Only 48 hours ago Stefano Tonchi was going on a decade as editor in chief of W magazine. Today he’s suing his former publisher.
Tonchi filed a breach of contract suit in local Manhattan court against Advance Publications Inc., the parent company of Condé Nast asking for just over $1 million in damages, claiming he was wrongfully terminated.
In his brief complaint, Tonchi argued that he “has not been convicted of a felony or abused his office, or intentionally failed to perform any material duties for which he has been responsible as editor in chief of W or otherwise, or violated any material term of the employment agreement.” Nevertheless, he says Condé claims to have fired him “for cause,” meaning the company did not have to fulfill any termination requirements in his employment contract, like severance.
A Conde spokesman called Tonchi’s claims “patently false.”
“Condé Nast has a long track record of honoring all our obligations and more,” the spokesman added. “We look forward to defending the case in court.”
According to Tonchi, his base salary was around $800,000 and his contract called for severance equal to that, along with coverage of health insurance. It even called for an additional $400,000 in salary to be paid if he could not find work a year out from his termination. But that is only if he was fired or laid off without “cause,” which he said is defined only as a felony conviction, “abuse of office” or some failure to perform his professional duties.
Tonchi also signed a “closing bonus” when Condé last year (still under the leadership of former chief executive Bob Sauerberg) decided to sell W, along with Brides and Golf Digest. That contract purportedly specified that his employment contract “remain unchanged” and Tonchi went about locating potential buyers for W and met with several at the “behest” of Condé and Advance executives.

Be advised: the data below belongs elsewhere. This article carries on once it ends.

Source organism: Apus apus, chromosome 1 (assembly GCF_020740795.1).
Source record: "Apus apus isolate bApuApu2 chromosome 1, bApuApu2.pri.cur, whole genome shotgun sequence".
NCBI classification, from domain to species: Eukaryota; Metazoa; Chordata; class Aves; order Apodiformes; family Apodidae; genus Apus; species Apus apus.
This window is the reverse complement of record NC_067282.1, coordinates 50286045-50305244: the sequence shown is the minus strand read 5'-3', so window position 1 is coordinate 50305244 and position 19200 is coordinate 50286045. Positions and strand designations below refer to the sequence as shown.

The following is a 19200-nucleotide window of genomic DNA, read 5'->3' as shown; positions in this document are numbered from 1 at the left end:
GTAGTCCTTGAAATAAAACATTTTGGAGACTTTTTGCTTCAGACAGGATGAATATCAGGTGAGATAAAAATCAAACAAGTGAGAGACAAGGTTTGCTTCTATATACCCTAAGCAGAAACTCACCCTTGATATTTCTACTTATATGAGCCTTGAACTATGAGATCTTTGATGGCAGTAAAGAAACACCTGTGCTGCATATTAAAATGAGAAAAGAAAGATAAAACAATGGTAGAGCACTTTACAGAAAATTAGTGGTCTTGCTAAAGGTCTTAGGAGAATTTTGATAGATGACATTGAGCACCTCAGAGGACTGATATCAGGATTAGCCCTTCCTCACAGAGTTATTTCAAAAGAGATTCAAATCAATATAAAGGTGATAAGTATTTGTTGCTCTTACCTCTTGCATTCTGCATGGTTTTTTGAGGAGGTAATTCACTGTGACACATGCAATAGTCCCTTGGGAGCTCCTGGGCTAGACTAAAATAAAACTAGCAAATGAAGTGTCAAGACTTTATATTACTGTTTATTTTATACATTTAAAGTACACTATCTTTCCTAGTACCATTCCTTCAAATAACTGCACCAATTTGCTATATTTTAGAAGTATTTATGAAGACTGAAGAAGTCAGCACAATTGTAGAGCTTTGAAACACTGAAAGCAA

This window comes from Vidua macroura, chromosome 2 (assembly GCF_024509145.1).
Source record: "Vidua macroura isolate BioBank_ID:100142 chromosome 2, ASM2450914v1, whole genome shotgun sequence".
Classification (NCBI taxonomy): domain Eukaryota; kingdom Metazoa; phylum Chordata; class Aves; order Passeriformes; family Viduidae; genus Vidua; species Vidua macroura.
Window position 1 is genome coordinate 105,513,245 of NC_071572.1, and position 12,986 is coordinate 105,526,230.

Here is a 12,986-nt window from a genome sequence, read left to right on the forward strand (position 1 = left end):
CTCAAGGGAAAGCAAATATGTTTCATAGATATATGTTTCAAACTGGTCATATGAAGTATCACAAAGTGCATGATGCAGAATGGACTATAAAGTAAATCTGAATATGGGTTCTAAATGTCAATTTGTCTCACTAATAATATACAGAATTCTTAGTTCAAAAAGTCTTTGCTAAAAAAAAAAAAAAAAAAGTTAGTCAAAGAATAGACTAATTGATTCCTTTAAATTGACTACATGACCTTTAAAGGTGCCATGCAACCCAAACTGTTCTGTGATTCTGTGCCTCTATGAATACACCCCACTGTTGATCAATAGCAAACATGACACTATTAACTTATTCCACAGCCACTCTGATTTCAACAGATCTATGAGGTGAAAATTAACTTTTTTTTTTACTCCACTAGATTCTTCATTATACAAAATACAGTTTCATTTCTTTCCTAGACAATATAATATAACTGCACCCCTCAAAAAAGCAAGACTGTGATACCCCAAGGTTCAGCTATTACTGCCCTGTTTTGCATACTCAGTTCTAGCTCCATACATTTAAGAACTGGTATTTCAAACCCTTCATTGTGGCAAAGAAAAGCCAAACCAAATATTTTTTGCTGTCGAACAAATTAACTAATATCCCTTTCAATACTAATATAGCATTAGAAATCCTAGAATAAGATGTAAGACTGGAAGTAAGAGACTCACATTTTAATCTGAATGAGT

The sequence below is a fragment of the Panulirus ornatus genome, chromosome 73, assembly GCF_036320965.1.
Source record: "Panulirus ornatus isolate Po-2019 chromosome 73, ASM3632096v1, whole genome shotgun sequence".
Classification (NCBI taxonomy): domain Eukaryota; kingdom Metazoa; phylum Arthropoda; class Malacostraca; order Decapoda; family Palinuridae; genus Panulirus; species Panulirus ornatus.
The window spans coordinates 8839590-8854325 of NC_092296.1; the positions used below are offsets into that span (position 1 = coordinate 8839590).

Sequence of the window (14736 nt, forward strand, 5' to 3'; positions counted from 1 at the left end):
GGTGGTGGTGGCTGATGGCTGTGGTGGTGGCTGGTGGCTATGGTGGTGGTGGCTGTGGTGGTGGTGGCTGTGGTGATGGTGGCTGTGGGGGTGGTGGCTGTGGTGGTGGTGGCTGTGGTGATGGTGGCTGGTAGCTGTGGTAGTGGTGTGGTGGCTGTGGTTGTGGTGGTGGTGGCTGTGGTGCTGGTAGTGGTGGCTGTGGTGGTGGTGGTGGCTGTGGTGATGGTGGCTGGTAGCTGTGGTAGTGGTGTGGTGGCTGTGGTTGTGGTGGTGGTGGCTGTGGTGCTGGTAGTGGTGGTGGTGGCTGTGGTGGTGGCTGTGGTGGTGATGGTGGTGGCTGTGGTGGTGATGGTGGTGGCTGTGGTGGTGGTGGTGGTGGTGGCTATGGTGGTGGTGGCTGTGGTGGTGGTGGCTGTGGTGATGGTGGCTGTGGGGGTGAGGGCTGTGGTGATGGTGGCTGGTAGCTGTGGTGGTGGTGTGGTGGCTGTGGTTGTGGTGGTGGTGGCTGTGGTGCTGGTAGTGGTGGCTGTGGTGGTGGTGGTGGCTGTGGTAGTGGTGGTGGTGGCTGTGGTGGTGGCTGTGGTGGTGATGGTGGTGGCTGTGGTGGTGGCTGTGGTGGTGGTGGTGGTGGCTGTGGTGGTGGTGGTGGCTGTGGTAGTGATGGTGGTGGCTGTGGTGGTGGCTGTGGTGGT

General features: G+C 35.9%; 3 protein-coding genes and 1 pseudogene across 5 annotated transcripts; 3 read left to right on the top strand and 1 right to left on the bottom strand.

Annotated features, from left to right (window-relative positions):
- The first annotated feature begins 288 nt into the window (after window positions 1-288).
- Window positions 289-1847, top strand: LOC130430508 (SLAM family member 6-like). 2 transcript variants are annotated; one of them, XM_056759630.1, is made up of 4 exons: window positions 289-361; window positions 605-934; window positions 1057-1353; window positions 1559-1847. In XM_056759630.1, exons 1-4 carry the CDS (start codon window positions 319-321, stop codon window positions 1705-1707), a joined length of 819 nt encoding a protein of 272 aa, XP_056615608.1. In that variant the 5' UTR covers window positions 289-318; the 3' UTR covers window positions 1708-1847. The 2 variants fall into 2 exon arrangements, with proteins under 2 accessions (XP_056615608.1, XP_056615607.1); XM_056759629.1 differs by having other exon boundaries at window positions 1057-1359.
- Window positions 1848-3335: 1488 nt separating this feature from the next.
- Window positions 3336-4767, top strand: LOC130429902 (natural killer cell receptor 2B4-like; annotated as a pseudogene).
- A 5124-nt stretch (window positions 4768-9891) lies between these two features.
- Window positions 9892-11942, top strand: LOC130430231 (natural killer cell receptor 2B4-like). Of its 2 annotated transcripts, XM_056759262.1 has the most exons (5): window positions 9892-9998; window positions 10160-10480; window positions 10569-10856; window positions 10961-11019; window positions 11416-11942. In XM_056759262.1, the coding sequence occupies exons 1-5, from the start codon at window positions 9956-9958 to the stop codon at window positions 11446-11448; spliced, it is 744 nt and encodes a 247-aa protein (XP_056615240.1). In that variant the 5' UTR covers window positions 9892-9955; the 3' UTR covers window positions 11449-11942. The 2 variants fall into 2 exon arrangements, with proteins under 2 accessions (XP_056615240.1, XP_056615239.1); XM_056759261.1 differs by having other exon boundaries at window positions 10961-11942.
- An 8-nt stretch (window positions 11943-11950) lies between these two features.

In the end, which was yesterday, W was sold to executives and financiers behind Surface Magazine, a deal Tonchi purportedly no longer supported after WWD reporting on the reputation of Surface, the ceo’s previous history and that of his backers. Tonchi wrote in his complaint that he was informed at a meeting Tuesday morning that he was being terminated for cause, and would not receive any of the pay laid out in his employment or closing bonus agreements. He added that the two executives he met with “did not provide any facts that constituted cause.” He’s said to have been escorted out of the building after the termination meeting.
“Defendants have unlawfully and improperly tried to invoke ’cause,’ absent any supporting facts, to avoid paying plaintiff the severance benefits and closing bonus amounts he is owed,” the complaint reads.
Tonchi is demanding $950,000 in damages, along with at least $130,000 in interest, putting his tally at $1.08 million.
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